Actor Performance Analysis

(Deze informatie is alleen beschikbaar in het Engels)   

The Actor Performances Analysis (APA) aims to provide a method that supports the LCM team by specifying the baseline data applicable for controlling the cost and system effectiveness.
The objective is to achieve a quantitative Logistics Program by means of planning and specifying all the necessary products, processes, actors, resources and budgets, based on the Analysis results.

Based on the logistics process breakdown structure (refer figure 4-3) the PRODUCT, ACTIVITY and ACTOR entities can be related to an INSTALLATION and programmed per Status Category as illustrated in next figure.


The Logistics Program illustrated as an imaginary card-tray.

From an LCM point of view this method of programming implies that the activities are the basic entities to manage and control. The activities should be the originating factors of programming. Only with effective and well-planned activities can a system become operational and be kept up and running.

Based on this reasoning the Activity Based Costing method is used as basis for the development of a practical 'basic activity block' and clear procedures (rules of the game). The results have been evaluated as a practical and well-accepted approach.

The Basic Activity Block.

The layout of the basic activity block is based on the following philosophy.

Terms and resources are considered as essential inputs for product-producing activities. The following conclusions are drawn:

  • Well-specified terms (requirements) are necessary to obtain the required products;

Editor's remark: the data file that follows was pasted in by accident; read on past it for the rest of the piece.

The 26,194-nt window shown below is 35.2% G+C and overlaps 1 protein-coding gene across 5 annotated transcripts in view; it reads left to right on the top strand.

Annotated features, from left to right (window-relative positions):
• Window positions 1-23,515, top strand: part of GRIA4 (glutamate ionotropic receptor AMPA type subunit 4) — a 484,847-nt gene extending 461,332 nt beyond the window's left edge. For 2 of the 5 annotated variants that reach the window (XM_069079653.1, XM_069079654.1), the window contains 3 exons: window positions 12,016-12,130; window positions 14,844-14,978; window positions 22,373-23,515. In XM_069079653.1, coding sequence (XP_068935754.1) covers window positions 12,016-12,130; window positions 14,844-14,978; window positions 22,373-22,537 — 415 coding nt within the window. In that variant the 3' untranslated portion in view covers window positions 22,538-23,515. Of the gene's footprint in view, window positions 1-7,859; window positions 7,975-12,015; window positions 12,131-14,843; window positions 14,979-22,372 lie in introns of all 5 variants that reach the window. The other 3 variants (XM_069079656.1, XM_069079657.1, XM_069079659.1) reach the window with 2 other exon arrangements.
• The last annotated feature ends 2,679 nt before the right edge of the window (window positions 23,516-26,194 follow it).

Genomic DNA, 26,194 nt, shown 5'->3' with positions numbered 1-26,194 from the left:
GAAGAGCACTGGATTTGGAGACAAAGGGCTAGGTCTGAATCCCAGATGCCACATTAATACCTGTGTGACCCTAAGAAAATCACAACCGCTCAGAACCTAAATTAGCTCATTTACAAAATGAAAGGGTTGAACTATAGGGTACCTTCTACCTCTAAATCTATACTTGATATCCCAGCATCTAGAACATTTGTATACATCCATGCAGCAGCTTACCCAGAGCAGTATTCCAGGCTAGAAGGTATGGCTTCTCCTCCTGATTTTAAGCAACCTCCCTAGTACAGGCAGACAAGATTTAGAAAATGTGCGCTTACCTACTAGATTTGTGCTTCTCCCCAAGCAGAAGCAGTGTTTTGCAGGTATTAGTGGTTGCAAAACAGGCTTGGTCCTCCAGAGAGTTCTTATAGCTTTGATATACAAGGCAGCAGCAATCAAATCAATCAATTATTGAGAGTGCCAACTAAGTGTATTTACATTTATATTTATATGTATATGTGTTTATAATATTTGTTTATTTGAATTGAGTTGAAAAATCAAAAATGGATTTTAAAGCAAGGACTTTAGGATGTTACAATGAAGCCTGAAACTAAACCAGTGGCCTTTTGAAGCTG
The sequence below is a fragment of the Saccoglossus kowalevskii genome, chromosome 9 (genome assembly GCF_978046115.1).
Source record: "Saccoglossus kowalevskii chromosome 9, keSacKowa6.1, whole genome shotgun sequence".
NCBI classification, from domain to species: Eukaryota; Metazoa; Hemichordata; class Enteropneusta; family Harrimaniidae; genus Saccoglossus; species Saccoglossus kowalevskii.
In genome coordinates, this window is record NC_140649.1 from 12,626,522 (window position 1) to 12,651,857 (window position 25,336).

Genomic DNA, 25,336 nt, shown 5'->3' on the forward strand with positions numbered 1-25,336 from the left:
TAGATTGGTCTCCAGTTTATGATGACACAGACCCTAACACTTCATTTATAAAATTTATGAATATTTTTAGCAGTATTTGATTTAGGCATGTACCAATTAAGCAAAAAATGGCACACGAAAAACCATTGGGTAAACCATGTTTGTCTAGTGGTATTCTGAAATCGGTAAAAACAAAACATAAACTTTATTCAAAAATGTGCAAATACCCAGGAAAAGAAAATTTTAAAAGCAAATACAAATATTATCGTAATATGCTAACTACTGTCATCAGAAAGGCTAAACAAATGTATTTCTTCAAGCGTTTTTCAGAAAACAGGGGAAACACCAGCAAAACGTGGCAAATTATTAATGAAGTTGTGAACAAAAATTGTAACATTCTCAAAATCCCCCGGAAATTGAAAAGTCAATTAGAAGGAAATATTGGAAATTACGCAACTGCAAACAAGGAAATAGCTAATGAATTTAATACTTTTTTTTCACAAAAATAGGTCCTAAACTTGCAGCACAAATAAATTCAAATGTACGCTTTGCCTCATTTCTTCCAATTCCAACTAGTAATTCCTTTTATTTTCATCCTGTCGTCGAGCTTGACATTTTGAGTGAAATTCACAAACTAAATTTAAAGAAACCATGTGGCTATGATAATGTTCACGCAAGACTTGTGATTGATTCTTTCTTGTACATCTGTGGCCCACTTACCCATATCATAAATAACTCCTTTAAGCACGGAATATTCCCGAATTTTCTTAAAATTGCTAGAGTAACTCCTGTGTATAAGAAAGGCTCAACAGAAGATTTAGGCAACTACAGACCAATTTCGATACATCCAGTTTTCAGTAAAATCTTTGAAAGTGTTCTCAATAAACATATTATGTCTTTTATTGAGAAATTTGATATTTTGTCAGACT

• Performing an activity requires resources which involve /cause costs, even when no (useful) products are delivered.

Control is considered as a management or engineering product (e.g. norms, project plans, test plans, inspection procedures, etc.). The necessity of control activities depends on the terms and level of actor competence.

Support is considered as helpful and efficient to use but not essential. Its necessity depends on the situation and/or the need of the client-actor. For example support activities for the prime activity 'gearbox production' could well be management information, calibration, performance measurement, administration, etc.

To integrate the basic activity block into LCM-systems, a study has been performed to develop a generic technique to set up logistic programs that can be adjusted to various Year-Periods. Experience has shown that filling in the logistics process breakdown structure in order to achieve detailed quantitative logistic data from the actors, represented by the (first line) management, requires some simplifications. The first simplification is to combine the product-activity-actor chain in one element, named PRODUCT/ACTOR block.

This is possible because it is recognized that the product-activity-actor chain represents a unique combination in the logistics process over the life cycle of an asset. Moreover the activity (the way 'how' products are realized) is considered to be the prime actor's responsibility and therefore of less interest for overall asset management. These simplifications result in product/actor chains as illustrated in the next figure.

The Product/Actor (Process) Chain.

This approach makes it possible to define product/actor chains per INSTALLATION and defines 'who' is responsible, 'when', and for 'what'. In this context it is expected that each actor professionally accomplishes his activities according to contract management principles.

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